*Honesty and bluntness
My one-year-old daughter lied to me the other day. If she had waited just a while, we could have called it an April Fool's Day joke - but no, this was definitely a lie. I wonder whether she will escape having Asperger's traits at all, considering how highly we Aspies value the truth!
Here's what happened: My baby was bouncing in her play center, in which she normally has a lot of fun. But this time, her babbling turned whiny, so I asked her, "Do you need a diaper change?" and I did the sign language for change.
Baby girl got a little smirk on her face, and did the sign, "change."
So I lifted her out of the bouncy chair and laid her on the changing pad. Lo and behold, her diaper was as dry as could be!
So I'd been bamboozled by a one-year-old who just wanted to get out of her chair. Hmm . . . I wonder if she'll value honesty more later on, like a true Aspie - though it wouldn't hurt us to have a child who is OFF the spectrum among us, since all four of Baby's caregivers have Asperger's traits.
I remember the first lie I told. I was three, and I was left alone in the bathtub for a few minutes. I was interested in the chain that connected to the plug. I grabbed the chain, pretending that the chain was the reins of a horse that I was riding.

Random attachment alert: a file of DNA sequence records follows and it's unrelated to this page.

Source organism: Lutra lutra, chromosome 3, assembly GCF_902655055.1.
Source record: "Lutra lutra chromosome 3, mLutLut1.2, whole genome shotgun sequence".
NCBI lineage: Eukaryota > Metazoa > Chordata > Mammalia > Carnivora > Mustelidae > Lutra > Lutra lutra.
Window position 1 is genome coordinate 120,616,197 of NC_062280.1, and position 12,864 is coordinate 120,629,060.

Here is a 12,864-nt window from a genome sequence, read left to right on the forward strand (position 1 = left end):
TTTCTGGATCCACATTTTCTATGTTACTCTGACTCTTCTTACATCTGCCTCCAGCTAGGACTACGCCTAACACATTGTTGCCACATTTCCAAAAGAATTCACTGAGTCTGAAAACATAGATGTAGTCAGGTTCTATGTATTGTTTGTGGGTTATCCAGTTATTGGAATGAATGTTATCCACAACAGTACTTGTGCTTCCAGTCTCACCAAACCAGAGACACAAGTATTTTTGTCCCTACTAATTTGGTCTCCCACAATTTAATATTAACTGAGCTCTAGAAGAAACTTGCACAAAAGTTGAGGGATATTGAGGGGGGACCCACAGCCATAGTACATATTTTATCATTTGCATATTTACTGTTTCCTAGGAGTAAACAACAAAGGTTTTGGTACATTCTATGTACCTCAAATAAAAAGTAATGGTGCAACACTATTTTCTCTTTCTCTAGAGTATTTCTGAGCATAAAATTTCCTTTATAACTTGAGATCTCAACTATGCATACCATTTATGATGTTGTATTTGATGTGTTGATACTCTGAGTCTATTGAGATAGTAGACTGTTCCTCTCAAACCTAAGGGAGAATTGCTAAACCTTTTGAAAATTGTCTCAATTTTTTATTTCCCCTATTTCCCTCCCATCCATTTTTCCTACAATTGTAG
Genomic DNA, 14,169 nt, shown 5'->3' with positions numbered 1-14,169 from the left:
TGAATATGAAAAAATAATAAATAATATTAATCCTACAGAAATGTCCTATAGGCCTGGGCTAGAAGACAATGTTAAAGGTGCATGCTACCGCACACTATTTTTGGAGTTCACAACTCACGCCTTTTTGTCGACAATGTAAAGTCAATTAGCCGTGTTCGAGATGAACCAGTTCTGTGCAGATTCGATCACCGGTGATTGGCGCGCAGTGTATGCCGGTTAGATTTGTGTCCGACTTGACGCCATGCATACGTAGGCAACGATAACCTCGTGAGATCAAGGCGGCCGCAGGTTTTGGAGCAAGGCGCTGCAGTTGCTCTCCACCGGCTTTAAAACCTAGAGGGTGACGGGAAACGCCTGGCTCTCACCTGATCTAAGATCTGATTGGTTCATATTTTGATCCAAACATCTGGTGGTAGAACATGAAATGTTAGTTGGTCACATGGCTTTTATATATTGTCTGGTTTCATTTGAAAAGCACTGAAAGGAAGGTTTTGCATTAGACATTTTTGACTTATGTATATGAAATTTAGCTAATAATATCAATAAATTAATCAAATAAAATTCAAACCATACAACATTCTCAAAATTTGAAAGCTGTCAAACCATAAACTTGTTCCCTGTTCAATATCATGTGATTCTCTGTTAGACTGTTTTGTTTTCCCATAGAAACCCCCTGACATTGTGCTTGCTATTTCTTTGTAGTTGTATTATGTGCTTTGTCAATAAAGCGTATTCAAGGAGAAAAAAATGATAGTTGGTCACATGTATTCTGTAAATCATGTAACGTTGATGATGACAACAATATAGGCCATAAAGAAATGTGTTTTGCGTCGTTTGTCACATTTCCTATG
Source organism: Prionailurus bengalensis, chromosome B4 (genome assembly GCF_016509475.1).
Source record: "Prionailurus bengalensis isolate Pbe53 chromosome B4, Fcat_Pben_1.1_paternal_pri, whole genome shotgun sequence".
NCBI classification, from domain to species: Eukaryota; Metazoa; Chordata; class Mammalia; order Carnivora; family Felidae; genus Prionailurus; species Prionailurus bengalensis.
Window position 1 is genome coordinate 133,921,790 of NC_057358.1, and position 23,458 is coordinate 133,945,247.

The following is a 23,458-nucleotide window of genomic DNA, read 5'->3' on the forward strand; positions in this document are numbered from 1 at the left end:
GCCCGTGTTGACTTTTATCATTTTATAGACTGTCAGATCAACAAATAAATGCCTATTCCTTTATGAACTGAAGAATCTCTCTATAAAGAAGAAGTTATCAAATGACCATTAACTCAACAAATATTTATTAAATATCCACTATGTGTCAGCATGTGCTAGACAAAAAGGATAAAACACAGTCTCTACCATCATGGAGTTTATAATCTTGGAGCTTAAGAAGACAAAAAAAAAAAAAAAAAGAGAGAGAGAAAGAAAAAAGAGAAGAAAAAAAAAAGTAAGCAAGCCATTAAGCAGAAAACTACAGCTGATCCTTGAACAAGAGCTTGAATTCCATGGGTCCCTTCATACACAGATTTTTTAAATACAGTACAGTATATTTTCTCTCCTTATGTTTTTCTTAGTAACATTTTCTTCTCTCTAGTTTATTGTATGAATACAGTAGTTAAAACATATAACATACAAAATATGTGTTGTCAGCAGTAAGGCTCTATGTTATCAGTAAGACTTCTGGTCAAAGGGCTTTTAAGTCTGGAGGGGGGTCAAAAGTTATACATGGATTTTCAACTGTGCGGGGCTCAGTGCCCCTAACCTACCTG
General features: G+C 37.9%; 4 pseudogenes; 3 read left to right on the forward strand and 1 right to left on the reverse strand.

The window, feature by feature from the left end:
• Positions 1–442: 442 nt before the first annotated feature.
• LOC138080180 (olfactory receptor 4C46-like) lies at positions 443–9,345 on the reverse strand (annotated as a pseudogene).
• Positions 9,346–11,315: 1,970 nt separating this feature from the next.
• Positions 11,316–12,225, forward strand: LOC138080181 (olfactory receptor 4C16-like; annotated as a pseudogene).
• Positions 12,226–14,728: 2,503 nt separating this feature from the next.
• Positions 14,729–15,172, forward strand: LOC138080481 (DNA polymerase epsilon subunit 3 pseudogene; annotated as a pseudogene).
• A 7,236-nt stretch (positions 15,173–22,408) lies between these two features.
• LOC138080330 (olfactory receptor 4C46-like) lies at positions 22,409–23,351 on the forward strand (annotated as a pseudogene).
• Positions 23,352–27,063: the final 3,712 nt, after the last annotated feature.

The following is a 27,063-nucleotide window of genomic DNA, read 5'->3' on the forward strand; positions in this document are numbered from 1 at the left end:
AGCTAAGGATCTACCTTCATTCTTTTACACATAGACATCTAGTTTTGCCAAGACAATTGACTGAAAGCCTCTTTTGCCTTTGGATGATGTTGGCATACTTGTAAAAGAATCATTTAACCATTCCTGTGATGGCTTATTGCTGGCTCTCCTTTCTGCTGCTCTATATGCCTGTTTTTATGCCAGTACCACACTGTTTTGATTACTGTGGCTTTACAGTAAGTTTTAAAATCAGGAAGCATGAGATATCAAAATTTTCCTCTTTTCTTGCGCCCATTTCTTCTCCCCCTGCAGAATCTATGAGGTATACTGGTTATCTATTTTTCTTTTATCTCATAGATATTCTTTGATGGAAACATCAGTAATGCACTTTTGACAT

All of a sudden, the plug came out, and the water began to go down the drain! I was shocked and flabbergasted, and couldn't imagine what to do next.
My dad came into the bathroom and asked me, "Did you pull out the plug?"
"No, I didn't," I told him.
I think if I had known to say, "Not on purpose," that's what I would have said - because that's definitely what I meant to say.
But to my dad, I was simply lying, and he punished me.
I have always believed my punishment to be too severe - but that is obviously in the past. And I so seldom told lies after that, that the early lesson in "no lying" did the trick.
How this topic applies to Christian living:
Wherefore putting away lying, speak every man truth with his neighbour: for we are members one of another.